• To explore whether the nature and substance of identities is transformed within a world mediated by digital networks and technologies;
        • To deepen our understanding of the dialectic relationship between emancipation and alienation carried by digital networks architecture, the actual and potential practices they support and the narratives generated;
        • ... (c.f. the call)

        Suggested topics

        Suggested topics (in relation to identity, digital networks and media) include, but are not limited to:

        • Conceptual frameworks to understanding identity construction (and self);
        • The relationship between the construction of individual and collective identities;
        • Individuation;
        • Identity literacies;
        • Identity and reflexivity;
        • Fragmented identities and digital integrity;
        • Distributed identities;
        • Mediated identities;
        • Professional identities;
        • Patchwork identities;
        • Portfolio career and identities
        • ... (c.f the call)

        How to Submit?

        Authors are invited to submit an initial abstract at ePIC 2012 https://www.conftool.net/epic2012/ in the track “Networked Identities.” The abstracts will be discussed during a workshop organised at ePIC 2012 to explore the different chapters and the grouping of authors per chapter.
        Abstracts (20 June 2012)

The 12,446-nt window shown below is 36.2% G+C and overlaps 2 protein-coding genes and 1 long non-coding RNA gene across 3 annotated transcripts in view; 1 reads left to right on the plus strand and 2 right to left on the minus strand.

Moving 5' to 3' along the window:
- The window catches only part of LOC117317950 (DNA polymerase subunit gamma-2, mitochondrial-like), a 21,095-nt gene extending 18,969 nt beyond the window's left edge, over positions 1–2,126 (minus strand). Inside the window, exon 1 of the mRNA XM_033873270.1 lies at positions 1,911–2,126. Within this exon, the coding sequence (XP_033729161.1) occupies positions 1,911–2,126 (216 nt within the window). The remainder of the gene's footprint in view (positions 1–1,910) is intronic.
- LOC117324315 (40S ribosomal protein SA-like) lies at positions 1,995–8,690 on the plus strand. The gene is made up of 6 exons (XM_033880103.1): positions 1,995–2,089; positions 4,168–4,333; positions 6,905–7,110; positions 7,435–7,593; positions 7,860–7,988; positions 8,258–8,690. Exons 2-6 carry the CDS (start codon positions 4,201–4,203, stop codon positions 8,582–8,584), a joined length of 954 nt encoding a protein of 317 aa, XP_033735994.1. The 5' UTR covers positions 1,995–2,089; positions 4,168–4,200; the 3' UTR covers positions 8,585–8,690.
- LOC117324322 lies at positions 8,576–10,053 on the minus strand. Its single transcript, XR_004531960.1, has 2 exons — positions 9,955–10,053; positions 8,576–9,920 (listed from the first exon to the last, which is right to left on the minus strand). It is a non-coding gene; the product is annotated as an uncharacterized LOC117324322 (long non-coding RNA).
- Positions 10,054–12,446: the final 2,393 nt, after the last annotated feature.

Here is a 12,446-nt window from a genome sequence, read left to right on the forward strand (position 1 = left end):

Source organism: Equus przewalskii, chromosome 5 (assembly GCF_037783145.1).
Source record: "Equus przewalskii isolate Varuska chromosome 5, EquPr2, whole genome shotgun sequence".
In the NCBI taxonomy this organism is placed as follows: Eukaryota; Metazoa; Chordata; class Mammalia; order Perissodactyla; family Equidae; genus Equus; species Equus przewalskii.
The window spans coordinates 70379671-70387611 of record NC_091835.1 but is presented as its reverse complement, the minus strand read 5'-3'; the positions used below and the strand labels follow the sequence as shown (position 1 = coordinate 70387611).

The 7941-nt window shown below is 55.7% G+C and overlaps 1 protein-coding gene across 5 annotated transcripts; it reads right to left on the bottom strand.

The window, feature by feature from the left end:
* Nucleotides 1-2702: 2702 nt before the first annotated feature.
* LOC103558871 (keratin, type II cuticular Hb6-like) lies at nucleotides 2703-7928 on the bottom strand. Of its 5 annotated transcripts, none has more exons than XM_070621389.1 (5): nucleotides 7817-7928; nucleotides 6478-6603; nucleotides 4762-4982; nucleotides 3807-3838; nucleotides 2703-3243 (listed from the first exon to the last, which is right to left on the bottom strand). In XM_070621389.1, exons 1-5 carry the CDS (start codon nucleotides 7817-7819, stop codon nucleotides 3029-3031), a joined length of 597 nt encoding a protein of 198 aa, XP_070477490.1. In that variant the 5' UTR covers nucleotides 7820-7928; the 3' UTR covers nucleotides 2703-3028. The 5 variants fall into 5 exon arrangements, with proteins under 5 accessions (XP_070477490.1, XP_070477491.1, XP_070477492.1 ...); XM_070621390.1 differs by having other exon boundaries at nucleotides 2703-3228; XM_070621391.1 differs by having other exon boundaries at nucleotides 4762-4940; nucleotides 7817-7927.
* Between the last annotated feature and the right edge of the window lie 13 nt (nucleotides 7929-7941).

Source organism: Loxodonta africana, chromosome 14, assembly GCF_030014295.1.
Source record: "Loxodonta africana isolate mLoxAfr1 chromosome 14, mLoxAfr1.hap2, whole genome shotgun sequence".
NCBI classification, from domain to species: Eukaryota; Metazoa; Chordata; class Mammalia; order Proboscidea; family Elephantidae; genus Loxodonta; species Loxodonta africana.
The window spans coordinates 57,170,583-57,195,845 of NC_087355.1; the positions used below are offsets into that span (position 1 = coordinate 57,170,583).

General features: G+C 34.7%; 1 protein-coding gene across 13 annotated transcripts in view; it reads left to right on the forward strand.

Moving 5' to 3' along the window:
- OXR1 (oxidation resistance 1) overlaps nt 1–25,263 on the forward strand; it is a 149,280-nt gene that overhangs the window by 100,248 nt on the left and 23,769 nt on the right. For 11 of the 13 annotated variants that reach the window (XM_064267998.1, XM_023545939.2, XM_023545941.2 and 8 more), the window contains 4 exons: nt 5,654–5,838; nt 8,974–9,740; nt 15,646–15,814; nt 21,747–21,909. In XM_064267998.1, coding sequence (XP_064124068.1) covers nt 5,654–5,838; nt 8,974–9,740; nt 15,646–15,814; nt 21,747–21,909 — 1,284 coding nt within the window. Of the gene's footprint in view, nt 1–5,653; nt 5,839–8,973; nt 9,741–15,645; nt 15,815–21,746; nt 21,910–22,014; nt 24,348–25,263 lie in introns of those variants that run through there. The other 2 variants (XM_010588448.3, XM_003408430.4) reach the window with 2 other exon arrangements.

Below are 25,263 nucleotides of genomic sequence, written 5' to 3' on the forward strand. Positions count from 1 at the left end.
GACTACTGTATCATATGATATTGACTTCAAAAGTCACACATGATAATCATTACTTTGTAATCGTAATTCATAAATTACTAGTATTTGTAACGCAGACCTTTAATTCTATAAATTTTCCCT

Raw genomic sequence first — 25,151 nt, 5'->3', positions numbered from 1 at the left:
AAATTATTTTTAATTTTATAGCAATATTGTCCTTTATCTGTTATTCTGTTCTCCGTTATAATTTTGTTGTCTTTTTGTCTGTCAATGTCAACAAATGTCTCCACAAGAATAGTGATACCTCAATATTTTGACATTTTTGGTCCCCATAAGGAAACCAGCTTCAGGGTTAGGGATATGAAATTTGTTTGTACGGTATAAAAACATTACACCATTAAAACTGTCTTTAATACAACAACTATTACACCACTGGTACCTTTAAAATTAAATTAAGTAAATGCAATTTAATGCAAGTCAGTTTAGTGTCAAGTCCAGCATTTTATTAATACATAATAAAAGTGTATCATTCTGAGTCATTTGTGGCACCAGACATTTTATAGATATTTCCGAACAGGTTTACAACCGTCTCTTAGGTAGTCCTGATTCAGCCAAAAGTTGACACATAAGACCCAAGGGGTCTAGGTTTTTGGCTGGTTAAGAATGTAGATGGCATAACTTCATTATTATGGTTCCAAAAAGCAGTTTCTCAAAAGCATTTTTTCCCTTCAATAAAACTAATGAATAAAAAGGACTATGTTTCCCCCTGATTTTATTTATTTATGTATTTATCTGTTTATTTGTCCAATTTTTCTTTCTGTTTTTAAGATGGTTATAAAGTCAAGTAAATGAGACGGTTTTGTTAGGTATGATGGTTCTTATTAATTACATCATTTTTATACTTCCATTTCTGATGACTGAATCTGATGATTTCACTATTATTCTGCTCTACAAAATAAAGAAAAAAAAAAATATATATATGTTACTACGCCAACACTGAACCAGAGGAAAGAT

Abstract length must be between 800 and 1200 words.
        Contributions may include summary of research papers, position papers, work in progress, case studies, etc.

        Workshop (10 July 2012)

        The objective of the workshop is to:

        • collect the first inputs of the community on the book project
        • agree on
          • book objectives—what impact do we expect
          • book structure—to make it accessible
          • core areas to be covered
        • identify
          • research questions
          • potential contributors
          • potential sponsors

        The abstracts will be published in special book of abstracts and in the ePIC 2012 proceedings.

        Book chapters (15 November 2012)

        Based on the outcomes of the workshop the Editorial Board will invite selected authors to collaborate on book chapters. After the workshop a public Call for Chapters will be issued to invite further authors from different areas of research including social sciences, education, psychology, philosophy etc.

        Publication

        The book will be published in February 2013 under Creative Commons with the ISBN Number 978-2-9540144-2-5. It will be freely downloadable from the book site: http://www.identity21.org/